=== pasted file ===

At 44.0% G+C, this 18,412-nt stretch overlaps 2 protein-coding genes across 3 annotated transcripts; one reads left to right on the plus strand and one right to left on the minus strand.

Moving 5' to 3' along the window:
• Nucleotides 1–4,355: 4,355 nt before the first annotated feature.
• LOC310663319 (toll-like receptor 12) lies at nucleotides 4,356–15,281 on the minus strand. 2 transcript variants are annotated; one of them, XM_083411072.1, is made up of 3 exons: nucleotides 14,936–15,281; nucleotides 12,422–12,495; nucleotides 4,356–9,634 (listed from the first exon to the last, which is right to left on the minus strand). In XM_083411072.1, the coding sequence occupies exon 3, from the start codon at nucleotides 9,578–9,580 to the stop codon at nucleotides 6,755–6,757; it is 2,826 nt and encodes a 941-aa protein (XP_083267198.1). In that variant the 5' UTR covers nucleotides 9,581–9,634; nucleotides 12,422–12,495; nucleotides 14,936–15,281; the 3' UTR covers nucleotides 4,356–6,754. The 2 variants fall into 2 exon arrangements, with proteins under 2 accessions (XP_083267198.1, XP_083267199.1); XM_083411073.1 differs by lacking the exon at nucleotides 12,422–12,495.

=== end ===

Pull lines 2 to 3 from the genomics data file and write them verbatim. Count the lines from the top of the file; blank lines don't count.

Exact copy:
Moving 5' to 3' along the window:
• Nucleotides 1–4,355: 4,355 nt before the first annotated feature.